“Angalifu’s death is a tremendous loss to all of us.” said Randy Rieches, curator of mammals for the San Diego Zoo Safari Park. “Not only because he was well beloved here at the Park but also because his death brings this wonderful species one step closer to extinction.”
Northern white rhinos have been brought to the brink of extinction due to poaching in Africa. Unfortunately only a few have been preserved at zoos and these have been largely non-reproductive.
“More than two decades ago we started working with the species here at the Safari Park.” Said Barbara Durrant, director of reproductive physiology for the San Diego Zoo Institute of Conservation Research. “Unfortunately we only had three rhinos here at the Park and they were all of an advanced age. We were not able to get them to breed and we have been sadly watching their species being exterminated in the wild.”
In the wild rhinos are killed for their horns, a unique physiological feature made up of keratin (the same material in human fingernails). Many cultures believe rhino horn has medicinal value and the black-market in horns taken from poached animals continues to thrive.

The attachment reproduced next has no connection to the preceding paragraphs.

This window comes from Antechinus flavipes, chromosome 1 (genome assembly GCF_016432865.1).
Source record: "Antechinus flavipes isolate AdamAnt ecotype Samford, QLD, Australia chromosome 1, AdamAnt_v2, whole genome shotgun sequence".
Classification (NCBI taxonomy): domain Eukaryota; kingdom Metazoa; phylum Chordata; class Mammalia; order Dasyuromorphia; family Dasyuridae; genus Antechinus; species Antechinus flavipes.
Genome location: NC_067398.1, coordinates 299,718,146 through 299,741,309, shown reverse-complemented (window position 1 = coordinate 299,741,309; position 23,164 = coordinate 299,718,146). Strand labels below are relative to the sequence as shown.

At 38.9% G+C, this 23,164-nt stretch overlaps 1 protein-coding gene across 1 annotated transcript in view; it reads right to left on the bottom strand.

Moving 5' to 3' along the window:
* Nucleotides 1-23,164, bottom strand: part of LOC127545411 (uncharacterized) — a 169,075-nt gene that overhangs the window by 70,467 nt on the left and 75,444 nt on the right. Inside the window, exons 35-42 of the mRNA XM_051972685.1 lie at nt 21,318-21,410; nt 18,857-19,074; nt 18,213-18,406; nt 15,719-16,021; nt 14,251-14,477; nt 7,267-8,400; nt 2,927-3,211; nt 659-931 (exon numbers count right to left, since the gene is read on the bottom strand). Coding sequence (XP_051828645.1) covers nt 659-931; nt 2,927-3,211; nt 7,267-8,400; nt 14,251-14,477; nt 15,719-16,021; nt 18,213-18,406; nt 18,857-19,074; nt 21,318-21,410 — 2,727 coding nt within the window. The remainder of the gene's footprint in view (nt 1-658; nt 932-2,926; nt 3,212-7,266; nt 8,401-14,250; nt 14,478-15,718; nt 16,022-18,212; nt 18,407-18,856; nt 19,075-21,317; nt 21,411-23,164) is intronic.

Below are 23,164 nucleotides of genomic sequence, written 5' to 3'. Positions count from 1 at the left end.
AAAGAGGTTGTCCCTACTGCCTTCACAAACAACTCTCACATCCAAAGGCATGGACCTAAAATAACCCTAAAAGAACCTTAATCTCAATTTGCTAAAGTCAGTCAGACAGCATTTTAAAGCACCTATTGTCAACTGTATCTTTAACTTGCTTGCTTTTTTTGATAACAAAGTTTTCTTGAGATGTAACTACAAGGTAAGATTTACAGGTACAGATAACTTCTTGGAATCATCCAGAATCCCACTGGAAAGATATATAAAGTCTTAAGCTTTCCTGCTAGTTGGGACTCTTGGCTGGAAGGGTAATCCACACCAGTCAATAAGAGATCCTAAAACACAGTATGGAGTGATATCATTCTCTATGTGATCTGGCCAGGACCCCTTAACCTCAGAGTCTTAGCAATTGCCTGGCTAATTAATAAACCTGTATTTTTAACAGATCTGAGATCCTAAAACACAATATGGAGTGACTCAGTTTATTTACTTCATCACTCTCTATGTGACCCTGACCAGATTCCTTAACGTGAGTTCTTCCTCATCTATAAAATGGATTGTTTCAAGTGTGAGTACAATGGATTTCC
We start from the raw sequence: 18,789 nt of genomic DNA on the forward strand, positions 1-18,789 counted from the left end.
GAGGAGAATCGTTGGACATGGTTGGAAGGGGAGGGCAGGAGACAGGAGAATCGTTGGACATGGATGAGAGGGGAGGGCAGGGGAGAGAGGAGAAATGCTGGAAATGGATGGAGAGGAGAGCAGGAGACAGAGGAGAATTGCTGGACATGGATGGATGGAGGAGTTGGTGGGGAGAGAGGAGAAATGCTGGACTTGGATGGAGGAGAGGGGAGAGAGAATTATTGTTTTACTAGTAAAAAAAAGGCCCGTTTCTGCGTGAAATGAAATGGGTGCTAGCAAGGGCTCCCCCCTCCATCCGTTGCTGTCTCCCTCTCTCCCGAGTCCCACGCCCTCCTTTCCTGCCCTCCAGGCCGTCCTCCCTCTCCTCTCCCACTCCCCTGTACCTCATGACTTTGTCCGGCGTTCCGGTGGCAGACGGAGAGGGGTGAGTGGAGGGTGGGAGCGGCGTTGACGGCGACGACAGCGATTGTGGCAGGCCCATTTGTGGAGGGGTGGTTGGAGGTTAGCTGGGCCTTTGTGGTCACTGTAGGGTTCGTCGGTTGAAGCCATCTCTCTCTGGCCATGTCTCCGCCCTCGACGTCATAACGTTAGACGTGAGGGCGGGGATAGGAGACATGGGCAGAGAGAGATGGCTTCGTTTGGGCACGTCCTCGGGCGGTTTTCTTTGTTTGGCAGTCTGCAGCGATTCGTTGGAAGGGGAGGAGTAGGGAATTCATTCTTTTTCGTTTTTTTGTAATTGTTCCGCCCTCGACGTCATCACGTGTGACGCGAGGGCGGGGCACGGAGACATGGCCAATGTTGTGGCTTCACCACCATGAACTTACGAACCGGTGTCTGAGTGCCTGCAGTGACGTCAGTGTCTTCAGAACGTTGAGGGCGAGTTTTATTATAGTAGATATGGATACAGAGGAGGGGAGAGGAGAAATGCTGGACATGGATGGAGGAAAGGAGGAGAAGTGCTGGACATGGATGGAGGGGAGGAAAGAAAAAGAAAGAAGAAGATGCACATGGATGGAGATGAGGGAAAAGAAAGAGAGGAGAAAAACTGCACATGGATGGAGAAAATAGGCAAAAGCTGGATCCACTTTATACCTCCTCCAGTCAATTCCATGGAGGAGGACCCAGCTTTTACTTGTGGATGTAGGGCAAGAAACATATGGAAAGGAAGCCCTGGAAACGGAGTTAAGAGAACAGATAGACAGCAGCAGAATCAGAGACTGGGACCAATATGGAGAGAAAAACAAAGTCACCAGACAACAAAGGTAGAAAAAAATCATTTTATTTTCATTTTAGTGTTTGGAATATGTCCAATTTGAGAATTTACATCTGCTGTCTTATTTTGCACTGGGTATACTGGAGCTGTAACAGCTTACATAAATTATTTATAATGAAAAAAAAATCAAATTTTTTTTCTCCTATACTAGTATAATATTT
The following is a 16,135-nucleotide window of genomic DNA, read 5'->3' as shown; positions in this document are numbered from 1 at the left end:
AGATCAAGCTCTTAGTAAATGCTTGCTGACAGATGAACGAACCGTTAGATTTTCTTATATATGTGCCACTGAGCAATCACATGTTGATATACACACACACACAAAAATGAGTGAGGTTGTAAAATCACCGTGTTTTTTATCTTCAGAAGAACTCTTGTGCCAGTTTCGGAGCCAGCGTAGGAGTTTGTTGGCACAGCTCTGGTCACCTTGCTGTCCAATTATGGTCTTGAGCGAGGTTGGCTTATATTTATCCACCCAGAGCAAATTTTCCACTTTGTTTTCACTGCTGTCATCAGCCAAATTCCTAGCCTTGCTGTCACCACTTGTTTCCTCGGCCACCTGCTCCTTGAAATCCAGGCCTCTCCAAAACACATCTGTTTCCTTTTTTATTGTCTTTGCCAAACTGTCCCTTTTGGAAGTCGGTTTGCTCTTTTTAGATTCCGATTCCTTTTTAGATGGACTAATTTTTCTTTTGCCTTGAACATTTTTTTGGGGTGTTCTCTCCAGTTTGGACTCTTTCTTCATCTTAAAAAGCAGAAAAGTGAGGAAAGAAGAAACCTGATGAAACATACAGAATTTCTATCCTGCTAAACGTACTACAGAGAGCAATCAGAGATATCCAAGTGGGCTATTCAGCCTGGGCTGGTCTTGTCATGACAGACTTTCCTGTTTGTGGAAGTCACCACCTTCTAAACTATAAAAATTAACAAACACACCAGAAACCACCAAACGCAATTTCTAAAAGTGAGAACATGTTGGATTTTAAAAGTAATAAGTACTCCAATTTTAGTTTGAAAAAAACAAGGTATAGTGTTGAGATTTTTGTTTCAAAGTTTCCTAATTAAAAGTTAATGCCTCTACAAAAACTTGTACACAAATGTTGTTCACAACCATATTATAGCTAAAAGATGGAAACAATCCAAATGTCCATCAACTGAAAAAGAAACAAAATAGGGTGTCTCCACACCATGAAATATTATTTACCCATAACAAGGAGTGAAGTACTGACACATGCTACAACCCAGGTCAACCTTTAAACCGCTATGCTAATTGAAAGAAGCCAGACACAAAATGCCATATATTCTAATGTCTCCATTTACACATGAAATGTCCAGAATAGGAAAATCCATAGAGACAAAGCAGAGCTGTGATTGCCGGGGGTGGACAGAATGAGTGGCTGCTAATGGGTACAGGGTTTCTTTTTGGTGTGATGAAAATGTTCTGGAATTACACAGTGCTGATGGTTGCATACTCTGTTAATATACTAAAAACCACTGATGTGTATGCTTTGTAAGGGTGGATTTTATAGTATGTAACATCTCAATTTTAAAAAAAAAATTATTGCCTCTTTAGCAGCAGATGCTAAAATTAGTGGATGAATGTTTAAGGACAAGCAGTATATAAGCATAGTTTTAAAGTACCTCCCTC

Protected from the poaching that has wiped out northern white rhinos in Africa, Angalifu has been living at the Safari Park since his arrival from the Khartoum Zoo in the late 1980s. Although holding out little hope for the species, conservationists at San Diego Zoo Global continue to work to find a way to recover the species. Semen and testicular tissue from the male rhino have been stored in the Frozen Zoo with the hope that new reproductive technologies will allow recovery of the species.
Bringing species back from the brink of extinction is the mission of San Diego Zoo Global. As a leader in conservation, the work of San Diego Zoo Global includes onsite wildlife conservation efforts (representing both plants and animals) at the San Diego Zoo, San Diego Zoo Safari Park, and San Diego Zoo Institute for Conservation Research, as well as international field programs on six continents. The important conservation and science work of these entities is made possible by the San Diego Zoo Wildlife Conservancy and is supported in part by the Foundation of the Zoological Society of San Diego.